More Than A Scene: Sexual Assault on "Game of Thrones”

Photo courtesy of The Sydney Morning Herald


HBO’s Game of Thrones has always been bloody, twisted, graphic, and unapologetic. That is part of what makes the show such an effectual watch—it pushes beyond the limits of what is allowed on cable television. While some argue that its gore reflects a societal desensitization to violence, others pride the program on its “realness” in reflecting the brutality of life in a Tudor-like era. Often, bloodshed underscores the show’s political power struggles and the character’s emotional trauma in a way that sugar-coated scenes could not provide. 

But more frightening than cringe-worthy sword wounds and the late King Joffrey’s sadistic threats are moments in which violence is not treated as violence. 

This week, Game of Thrones’s third episode shocked viewers with a scene in which Jaime Lannister rapes his sister, Cersei. 

While she is grieving for the death of their son, Jaime and Cersei kiss in what appears to be a moment of comfort and love. But when she pushes him away, he suddenly grows angry. He repeatedly calls Cersei a “hateful woman” before grabbing her by the hair, ripping her dress, wrestling her to the ground, and sexually assaulting her. All the while, Cersei is begging him to stop.

After the initial shock sets in, confusion follows. Jaime, a rapist? Even though, last season, he was in a white-hot rage when Brienne was threatened with sexual assault? Even with his immense character growth since the start of the show? It felt like such a nonsensical, backwards step.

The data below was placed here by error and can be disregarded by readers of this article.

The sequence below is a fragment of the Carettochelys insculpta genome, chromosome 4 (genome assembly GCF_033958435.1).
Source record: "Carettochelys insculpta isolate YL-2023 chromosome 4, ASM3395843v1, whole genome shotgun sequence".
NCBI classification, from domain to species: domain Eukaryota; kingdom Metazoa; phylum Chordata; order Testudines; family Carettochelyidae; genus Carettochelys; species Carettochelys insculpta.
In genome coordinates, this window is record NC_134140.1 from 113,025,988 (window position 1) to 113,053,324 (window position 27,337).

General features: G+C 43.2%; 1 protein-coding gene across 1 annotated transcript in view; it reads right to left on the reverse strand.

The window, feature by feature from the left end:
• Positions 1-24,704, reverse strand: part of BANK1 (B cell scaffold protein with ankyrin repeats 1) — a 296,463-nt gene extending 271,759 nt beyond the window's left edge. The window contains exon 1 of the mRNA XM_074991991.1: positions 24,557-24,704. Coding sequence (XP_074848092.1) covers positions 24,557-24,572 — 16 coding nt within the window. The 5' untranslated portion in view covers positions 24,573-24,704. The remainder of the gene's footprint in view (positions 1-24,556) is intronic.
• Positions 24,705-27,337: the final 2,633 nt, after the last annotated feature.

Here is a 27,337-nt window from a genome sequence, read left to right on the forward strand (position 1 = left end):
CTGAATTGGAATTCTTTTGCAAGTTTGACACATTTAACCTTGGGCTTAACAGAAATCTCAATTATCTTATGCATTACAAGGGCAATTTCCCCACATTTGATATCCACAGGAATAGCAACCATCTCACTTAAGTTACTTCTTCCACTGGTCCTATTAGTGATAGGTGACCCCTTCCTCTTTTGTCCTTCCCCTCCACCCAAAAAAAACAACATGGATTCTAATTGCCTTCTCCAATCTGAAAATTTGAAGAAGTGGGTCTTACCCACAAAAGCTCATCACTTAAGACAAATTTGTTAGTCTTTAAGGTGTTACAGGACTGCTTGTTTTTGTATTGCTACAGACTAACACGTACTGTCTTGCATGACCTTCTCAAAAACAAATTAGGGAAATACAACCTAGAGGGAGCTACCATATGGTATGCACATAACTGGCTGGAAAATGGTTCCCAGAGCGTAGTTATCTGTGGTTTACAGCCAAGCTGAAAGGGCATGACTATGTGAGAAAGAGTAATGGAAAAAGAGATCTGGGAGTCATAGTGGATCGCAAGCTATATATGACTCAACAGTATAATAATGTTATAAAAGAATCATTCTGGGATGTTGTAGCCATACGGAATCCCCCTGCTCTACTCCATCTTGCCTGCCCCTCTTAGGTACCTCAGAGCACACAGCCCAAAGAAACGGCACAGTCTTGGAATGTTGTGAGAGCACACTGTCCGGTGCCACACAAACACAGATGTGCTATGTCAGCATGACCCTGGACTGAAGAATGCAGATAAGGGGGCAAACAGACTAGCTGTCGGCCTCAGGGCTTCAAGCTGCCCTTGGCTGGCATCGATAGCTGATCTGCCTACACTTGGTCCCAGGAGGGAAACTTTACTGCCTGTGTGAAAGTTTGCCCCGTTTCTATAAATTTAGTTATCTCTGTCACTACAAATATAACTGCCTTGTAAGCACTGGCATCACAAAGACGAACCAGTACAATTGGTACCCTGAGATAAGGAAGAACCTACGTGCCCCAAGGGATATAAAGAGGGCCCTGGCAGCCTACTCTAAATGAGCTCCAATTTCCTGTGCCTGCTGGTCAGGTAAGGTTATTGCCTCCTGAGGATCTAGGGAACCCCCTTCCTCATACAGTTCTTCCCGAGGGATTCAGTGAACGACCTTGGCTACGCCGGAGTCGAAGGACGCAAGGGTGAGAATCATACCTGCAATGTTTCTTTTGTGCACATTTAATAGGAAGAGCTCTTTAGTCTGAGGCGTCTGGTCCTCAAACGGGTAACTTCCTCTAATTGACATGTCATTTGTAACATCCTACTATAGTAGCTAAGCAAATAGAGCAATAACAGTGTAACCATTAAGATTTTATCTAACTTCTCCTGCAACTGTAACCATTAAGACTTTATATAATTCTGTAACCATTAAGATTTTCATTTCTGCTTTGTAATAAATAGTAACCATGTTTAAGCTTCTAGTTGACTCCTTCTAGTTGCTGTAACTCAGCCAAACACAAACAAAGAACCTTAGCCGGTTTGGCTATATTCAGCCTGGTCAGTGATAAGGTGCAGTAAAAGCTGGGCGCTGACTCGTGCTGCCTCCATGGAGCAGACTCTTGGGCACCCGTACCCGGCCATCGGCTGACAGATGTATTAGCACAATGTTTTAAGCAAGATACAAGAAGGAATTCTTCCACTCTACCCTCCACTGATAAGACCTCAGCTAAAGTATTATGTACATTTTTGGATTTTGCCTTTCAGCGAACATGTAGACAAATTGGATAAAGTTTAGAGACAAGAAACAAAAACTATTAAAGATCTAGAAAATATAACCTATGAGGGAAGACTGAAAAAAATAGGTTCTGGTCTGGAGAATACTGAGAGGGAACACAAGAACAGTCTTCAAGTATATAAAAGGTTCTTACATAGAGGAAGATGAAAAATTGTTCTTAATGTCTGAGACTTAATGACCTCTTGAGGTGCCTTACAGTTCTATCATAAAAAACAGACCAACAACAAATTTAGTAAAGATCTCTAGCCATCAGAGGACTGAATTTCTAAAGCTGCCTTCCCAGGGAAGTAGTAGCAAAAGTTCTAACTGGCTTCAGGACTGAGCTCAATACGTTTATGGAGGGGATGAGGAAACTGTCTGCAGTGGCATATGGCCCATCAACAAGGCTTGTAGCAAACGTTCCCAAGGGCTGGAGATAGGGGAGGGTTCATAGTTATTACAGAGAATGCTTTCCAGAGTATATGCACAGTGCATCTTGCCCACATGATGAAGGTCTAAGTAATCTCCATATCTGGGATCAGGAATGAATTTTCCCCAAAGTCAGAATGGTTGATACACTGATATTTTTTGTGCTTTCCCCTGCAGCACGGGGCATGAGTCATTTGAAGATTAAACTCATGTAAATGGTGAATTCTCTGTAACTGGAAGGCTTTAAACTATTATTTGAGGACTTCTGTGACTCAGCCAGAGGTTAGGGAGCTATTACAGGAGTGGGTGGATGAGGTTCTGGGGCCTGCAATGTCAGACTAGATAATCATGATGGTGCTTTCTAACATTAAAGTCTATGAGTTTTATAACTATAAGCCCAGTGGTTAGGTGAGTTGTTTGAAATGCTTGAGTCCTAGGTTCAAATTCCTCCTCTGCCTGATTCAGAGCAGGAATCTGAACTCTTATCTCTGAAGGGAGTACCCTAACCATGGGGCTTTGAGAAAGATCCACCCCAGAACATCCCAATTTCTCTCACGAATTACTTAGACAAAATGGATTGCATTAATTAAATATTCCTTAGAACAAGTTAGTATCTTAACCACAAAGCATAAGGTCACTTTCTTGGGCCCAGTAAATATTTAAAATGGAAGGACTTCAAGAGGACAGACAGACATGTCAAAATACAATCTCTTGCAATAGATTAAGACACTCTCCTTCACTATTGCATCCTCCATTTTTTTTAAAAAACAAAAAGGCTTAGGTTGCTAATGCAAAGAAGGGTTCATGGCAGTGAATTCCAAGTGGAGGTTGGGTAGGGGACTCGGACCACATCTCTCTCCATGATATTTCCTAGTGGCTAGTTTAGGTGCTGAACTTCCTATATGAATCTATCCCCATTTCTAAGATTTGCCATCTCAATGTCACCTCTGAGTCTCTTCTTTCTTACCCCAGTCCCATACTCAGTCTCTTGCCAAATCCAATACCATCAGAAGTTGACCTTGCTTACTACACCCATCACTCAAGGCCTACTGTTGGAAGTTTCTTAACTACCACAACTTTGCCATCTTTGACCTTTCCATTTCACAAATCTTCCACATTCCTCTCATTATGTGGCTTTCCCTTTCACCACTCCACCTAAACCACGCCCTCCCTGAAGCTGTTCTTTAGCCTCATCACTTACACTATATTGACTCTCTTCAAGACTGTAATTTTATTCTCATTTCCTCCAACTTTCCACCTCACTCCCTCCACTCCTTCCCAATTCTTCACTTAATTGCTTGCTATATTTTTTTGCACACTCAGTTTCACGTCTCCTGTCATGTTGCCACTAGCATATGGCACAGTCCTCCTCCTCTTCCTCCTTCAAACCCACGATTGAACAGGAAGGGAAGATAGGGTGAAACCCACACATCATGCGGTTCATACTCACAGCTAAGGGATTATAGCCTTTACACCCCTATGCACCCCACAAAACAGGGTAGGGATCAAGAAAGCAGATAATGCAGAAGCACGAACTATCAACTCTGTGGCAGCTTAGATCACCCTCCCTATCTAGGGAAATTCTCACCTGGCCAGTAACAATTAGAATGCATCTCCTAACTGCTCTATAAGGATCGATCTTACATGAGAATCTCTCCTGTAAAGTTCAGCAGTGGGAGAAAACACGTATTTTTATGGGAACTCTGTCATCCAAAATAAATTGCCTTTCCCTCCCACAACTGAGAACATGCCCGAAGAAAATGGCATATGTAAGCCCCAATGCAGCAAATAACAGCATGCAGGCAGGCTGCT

Slight plot changes from the page to the screen may be partly to blame. In George R.R. Martin’s novel A Storm of Swords, upon which the episode is based, this scene is not one of rape, but one of consensual sex. On his blog, the author commented about the deviation: “I think the "butterfly effect" that I have spoken of so often was at work here. In the novels, Jaime is not present at Joffrey's death, and indeed, Cersei has been fearful that he is dead himself […] Though the time and place is wildly inappropriate and Cersei is fearful of discovery, she is as hungry for him as he is for her. [….] we never discussed this scene, to the best of my recollection.

“If the show had retained some of Cersei's dialogue from the books, it might have left a somewhat different impression.” 

Critics and viewers can go back and forth about how this rape scene will be given more relevance as the season progresses, about how sexual assault is a consistent threat on the show and reflects Westeros’ cultural mindset, about how it creates more “drama,” and about how, because the show is merely an adaptation, it does not have to be necessarily faithful to the books. 

And it is true, the show departs from the book in many regards—believe it or not, this is not the first time that a consensual sex scene has been transformed into sexual assault on the program. In the first season, on the evening of Daenerys and Khal Drogo’s wedding, the final scene depicts Khal Drogo taking off his new wife’s clothes while she stands there crying, and then forcing her onto the ground, presumably to be raped. However, in the novel, Khal Drogo explicitly asks for Daenerys’ consent before they consummate their marriage. She says, “Yes,” and initiates the next moment of sexual contact. 

So, why does the show integrate sexual assault into the plot?